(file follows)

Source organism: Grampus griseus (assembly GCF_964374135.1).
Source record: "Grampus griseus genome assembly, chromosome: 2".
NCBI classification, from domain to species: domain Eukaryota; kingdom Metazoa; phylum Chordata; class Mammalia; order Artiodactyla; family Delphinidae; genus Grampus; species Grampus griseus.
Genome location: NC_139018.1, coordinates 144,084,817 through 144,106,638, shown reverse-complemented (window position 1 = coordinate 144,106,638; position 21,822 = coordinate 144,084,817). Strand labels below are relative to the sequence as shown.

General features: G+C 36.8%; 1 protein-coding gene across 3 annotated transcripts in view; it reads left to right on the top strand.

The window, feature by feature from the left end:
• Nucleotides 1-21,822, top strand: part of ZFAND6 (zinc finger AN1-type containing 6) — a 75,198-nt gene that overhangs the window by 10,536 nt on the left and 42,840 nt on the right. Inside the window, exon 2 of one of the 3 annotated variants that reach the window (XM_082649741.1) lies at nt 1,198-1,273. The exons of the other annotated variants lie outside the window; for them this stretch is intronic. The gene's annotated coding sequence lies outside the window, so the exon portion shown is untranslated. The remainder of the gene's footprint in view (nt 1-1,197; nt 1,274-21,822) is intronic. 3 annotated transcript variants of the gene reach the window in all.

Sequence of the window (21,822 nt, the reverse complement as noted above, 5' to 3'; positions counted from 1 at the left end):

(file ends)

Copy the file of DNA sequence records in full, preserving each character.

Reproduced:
Source organism: Grampus griseus (assembly GCF_964374135.1).
Source record: "Grampus griseus genome assembly, chromosome: 2".
NCBI classification, from domain to species: domain Eukaryota; kingdom Metazoa; phylum Chordata; class Mammalia; order Artiodactyla; family Delphinidae; genus Grampus; species Grampus griseus.
Genome location: NC_139018.1, coordinates 144,084,817 through 144,106,638, shown reverse-complemented (window position 1 = coordinate 144,106,638; position 21,822 = coordinate 144,084,817). Strand labels below are relative to the sequence as shown.

General features: G+C 36.8%; 1 protein-coding gene across 3 annotated transcripts in view; it reads left to right on the top strand.

The window, feature by feature from the left end:
• Nucleotides 1-21,822, top strand: part of ZFAND6 (zinc finger AN1-type containing 6) — a 75,198-nt gene that overhangs the window by 10,536 nt on the left and 42,840 nt on the right. Inside the window, exon 2 of one of the 3 annotated variants that reach the window (XM_082649741.1) lies at nt 1,198-1,273. The exons of the other annotated variants lie outside the window; for them this stretch is intronic. The gene's annotated coding sequence lies outside the window, so the exon portion shown is untranslated. The remainder of the gene's footprint in view (nt 1-1,197; nt 1,274-21,822) is intronic. 3 annotated transcript variants of the gene reach the window in all.

Sequence of the window (21,822 nt, the reverse complement as noted above, 5' to 3'; positions counted from 1 at the left end):